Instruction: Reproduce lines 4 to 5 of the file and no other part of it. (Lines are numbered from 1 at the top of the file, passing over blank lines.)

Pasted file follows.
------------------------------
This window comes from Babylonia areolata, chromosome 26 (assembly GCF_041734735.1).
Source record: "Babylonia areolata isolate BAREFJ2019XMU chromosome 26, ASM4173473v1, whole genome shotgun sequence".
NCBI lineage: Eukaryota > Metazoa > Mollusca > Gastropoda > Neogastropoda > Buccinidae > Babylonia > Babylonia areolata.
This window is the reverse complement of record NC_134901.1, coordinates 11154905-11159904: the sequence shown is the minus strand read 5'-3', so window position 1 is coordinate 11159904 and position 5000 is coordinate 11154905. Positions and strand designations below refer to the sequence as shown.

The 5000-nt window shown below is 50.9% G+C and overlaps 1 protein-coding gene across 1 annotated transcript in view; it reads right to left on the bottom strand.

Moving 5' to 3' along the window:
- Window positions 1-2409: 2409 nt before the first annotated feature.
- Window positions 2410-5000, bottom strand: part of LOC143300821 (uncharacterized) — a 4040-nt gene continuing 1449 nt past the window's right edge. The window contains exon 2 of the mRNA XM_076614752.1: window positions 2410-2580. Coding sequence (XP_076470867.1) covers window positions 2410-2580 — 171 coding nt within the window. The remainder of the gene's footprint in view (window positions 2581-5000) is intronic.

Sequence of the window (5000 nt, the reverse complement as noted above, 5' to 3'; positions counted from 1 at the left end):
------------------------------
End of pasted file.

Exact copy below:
This window is the reverse complement of record NC_134901.1, coordinates 11154905-11159904: the sequence shown is the minus strand read 5'-3', so window position 1 is coordinate 11159904 and position 5000 is coordinate 11154905. Positions and strand designations below refer to the sequence as shown.

The 5000-nt window shown below is 50.9% G+C and overlaps 1 protein-coding gene across 1 annotated transcript in view; it reads right to left on the bottom strand.